A five-year-old girl makes her way out of a 10-acre cornfield maze in New Mexico. The farmer who built the maze is using tourism as a way to supplement income.

Joe Raedle/Newsmakers/Getty Images

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To some people, the term "agritourism" may summon images of white-collar tourists paying for the chance to do farm work, or perhaps the wacky television antics of beet farmers. However, more people than ever are jumping at the diverse opportunities provided by agritourism. Agriculturally-inclined tourists can vacation on an olive farm in Tuscany, pick grapes at a California winery, buy oranges from a roadside fruit stand and tromp through a corn maze.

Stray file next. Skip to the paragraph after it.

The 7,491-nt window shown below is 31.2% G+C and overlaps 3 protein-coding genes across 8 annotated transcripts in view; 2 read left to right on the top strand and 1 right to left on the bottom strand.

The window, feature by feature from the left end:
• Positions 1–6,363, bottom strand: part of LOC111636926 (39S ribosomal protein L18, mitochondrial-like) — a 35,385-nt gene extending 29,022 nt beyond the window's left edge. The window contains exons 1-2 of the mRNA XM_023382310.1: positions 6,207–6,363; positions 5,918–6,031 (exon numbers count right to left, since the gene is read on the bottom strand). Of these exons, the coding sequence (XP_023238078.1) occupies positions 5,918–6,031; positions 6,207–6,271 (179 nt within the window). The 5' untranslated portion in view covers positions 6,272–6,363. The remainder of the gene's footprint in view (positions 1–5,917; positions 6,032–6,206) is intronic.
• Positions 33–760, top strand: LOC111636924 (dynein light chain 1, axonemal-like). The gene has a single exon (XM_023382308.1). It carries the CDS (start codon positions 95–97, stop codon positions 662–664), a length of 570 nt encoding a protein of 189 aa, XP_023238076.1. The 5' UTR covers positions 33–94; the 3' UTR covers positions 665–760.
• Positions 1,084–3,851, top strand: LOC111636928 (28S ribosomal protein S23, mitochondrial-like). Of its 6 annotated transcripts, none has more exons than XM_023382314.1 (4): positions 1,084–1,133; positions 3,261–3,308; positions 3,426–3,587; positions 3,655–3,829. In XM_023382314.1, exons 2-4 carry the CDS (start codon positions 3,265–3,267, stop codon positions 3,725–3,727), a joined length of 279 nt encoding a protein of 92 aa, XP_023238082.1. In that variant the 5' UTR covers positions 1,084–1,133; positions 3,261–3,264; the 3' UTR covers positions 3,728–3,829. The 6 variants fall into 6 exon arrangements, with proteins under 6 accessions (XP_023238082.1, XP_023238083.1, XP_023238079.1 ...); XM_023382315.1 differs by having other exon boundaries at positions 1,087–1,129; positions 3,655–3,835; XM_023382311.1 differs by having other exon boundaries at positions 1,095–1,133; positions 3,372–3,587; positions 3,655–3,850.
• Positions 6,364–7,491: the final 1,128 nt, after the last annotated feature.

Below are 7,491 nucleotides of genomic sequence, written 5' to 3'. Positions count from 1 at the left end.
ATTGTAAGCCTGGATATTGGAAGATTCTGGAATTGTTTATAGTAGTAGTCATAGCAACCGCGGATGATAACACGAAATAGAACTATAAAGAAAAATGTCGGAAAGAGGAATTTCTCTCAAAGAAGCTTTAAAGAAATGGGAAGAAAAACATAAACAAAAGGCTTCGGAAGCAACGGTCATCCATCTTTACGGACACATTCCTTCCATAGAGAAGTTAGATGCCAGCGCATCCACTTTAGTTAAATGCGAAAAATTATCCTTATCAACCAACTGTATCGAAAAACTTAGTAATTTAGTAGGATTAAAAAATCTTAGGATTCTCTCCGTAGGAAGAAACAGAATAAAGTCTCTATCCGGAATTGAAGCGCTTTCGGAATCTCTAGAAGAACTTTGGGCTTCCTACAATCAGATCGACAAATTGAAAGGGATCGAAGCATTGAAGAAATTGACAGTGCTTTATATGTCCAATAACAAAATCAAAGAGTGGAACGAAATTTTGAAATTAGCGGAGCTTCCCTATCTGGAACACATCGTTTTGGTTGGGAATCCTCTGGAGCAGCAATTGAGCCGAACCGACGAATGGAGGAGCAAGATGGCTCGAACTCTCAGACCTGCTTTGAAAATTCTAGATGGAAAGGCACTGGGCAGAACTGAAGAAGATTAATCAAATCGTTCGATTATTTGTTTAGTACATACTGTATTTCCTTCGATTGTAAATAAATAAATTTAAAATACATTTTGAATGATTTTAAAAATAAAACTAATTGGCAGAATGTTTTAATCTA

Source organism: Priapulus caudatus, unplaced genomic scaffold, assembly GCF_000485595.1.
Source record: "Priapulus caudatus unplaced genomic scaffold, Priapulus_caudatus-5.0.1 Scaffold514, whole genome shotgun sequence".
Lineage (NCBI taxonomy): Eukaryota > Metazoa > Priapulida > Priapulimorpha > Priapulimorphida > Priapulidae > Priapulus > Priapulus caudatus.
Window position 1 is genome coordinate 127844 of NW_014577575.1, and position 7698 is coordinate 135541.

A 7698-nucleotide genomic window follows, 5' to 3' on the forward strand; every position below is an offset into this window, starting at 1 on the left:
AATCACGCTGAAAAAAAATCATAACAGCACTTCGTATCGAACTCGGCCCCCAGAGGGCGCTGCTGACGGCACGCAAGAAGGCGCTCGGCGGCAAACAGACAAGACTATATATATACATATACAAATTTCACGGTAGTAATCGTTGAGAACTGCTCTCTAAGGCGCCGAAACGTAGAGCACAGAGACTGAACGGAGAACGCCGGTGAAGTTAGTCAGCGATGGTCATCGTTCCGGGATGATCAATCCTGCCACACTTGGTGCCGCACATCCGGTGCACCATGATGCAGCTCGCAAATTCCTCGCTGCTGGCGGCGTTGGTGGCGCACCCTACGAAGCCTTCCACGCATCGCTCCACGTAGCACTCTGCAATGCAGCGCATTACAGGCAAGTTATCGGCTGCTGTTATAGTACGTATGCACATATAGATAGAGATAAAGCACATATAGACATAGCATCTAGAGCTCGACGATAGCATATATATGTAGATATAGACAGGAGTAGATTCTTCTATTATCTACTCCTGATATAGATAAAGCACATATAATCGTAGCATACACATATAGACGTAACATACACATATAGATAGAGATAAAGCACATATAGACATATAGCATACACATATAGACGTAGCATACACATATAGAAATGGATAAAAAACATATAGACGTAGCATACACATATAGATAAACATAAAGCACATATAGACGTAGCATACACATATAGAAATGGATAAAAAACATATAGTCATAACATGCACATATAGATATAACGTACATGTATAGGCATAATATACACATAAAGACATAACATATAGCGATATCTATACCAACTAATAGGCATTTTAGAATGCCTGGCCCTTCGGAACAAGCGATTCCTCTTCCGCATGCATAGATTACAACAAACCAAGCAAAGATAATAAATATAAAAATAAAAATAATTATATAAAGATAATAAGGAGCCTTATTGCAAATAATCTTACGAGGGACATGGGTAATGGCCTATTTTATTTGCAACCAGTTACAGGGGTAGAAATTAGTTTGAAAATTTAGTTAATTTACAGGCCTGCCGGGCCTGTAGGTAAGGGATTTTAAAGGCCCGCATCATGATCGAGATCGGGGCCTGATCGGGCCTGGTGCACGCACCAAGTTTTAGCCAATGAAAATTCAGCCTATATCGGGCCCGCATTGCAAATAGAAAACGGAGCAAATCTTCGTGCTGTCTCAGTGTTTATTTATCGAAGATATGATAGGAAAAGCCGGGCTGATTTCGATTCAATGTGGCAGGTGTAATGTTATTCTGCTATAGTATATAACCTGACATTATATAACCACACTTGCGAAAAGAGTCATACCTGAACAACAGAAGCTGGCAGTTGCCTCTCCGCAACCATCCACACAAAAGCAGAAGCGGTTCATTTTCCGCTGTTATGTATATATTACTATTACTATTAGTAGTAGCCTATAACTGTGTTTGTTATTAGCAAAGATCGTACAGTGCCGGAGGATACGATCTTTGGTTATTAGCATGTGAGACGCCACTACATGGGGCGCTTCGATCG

­Agritourism is the practice of attracting visitors and travelers to agricultural areas, generally for educational and recreational purposes. Due to economic hardships and changes in the farming and livestock industries across­ the globe, many farmers -- especially those with small, family-owned farms -- have found they must supplement their agricultural business model and explore new ways of generating income.

Likewise, as the distance between the production and consumption of agricultural products grows, so too does consumer interest in how crops and livestock are raised. People want to reconnect with the agricultural practices of the past.

These two needs come together in agritourism which helps rebuild a relationship between producer and consumer that has all but vanished with the rise of heavily-industrialized farming methods.

So what makes a farm an agritourism operation? In this article, we'll take a look at the different types of agritourism.